I read Indian Horse by Richard Wagamese last year. It is an excellent, though gut-wrenching read. The film adaptation is now on Netflix.

I thought I had scheduled this post to go live this morning, but apparently not! Also, I have had to close comments early because I got so much spam on this post. You can always email me directly if you have something you'd like to say. ephdra at gmail dot com.

5 comments:

  1. It is definitely a time to listen,learn and do better.

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  2. I really like the hearts and it's very appropriate that the layout will use all the flying geese and 6 hearts for the sections. Thank you for sharing so we an learn along with you.

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  3. Your geese are amazing and thanks for sharing. As a Native American my mother left the reservation to provide a better life for herself and baby (me). As I have grown older I have learned listening to the Aunties. I remember as a teen hearing from an uncle about the abuse he received at the residential school---no one would believe him or me when I told it to someone else....that would never happen! What many people do not understand is that we now are in the process of healing from multi generational traumas which have triggered rampant alcoholism, and drug abuse....but we are healing, taking back our ways, relearning our culture. Which frankly scares the crap out of many.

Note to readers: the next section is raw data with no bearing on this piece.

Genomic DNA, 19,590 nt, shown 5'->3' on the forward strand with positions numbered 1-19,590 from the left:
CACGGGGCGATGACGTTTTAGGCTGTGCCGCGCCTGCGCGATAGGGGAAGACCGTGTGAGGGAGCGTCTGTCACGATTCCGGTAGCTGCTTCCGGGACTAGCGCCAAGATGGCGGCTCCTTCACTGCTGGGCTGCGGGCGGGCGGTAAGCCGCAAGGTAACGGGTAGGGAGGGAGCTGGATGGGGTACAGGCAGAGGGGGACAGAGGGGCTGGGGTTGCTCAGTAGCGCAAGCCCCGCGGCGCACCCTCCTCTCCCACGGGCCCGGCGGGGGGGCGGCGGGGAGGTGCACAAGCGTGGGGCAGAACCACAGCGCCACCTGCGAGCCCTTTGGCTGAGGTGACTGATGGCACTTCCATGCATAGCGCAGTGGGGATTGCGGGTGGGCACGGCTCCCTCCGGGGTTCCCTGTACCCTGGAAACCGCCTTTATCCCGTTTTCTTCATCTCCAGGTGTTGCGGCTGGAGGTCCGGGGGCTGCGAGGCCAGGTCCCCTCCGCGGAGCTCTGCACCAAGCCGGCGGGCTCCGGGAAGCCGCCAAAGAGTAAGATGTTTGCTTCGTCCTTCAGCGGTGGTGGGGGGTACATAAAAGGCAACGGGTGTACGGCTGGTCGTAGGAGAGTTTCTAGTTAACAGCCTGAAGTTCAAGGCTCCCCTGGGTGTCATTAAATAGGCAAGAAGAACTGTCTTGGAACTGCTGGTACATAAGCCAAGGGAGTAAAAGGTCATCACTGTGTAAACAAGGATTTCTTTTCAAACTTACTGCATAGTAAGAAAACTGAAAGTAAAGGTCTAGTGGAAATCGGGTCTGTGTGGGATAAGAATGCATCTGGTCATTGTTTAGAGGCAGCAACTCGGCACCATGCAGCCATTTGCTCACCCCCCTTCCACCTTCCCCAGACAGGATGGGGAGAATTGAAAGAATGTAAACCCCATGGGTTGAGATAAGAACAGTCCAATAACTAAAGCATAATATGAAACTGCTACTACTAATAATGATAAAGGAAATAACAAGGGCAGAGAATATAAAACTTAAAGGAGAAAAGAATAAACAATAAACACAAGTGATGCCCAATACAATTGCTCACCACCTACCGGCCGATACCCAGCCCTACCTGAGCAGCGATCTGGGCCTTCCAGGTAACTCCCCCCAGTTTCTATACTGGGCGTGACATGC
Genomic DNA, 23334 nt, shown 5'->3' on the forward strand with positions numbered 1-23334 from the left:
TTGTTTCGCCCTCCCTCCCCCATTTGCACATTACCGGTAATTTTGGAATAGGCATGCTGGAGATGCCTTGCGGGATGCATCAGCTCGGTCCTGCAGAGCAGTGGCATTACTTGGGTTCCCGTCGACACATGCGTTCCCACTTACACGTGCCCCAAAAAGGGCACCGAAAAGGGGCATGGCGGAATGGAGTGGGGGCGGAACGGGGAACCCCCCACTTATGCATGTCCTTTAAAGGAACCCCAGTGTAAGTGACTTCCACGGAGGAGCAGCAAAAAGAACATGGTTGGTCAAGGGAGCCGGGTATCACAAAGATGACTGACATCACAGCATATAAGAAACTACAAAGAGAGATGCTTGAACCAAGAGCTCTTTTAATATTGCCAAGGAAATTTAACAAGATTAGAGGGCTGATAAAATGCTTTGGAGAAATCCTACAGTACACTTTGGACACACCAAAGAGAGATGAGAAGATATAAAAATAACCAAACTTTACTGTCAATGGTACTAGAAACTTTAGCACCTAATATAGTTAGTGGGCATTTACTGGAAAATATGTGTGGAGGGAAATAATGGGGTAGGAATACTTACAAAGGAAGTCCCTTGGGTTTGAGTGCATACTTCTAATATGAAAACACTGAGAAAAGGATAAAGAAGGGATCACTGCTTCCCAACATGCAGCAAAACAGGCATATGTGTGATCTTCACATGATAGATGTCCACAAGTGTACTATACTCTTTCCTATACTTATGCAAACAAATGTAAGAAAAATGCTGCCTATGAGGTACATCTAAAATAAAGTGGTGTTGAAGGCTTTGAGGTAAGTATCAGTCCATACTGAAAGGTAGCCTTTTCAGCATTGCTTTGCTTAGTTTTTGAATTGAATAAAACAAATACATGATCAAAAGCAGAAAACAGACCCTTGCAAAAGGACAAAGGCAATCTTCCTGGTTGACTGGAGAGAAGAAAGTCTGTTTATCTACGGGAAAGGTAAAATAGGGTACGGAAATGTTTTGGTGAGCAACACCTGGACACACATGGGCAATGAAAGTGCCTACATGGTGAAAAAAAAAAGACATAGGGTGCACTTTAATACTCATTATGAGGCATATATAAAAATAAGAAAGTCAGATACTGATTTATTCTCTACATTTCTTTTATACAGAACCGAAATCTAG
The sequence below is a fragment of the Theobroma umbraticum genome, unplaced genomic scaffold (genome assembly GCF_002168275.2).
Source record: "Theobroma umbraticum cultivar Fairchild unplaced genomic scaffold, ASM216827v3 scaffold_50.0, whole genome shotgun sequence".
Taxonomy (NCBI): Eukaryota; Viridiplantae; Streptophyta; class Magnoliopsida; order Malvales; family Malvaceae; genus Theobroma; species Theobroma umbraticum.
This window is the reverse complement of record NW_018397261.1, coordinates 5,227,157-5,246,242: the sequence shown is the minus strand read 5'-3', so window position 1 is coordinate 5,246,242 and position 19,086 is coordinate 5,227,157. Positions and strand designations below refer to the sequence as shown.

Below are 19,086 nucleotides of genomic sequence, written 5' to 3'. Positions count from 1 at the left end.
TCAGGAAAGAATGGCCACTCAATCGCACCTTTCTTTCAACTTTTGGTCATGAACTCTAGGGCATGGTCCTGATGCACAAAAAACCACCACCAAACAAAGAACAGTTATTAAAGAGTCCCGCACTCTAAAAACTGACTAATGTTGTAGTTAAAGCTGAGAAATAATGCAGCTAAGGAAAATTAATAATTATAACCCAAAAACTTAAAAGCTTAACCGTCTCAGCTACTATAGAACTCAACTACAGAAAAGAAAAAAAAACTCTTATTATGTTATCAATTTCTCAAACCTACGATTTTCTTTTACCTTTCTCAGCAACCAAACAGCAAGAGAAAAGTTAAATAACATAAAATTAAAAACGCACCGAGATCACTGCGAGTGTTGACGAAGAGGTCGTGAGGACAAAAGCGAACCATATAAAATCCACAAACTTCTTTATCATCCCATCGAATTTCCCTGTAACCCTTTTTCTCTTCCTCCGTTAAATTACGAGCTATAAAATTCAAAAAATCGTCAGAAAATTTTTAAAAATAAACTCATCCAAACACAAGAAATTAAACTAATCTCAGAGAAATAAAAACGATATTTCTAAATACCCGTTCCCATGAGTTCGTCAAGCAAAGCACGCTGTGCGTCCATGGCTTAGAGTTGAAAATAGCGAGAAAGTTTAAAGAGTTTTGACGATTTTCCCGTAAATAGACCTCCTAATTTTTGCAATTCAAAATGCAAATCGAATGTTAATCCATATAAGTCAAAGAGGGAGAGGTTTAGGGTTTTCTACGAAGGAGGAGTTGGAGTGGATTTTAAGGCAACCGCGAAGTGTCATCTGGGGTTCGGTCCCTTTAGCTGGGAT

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  4. I like the layout of the flying geese and hearts. I think Mary Simon will be a great governor general!

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  5. Our small group in Port Perry has been making a few quilts to donate to survivors, one of them also using flying geese blocks. We have left some blank spaces in the layout that will be shadow quilted to represent those who didn't make it back. Thank you for the visibility you have been bringing to the indigenous plight, not just now when it's convenient but also in the past.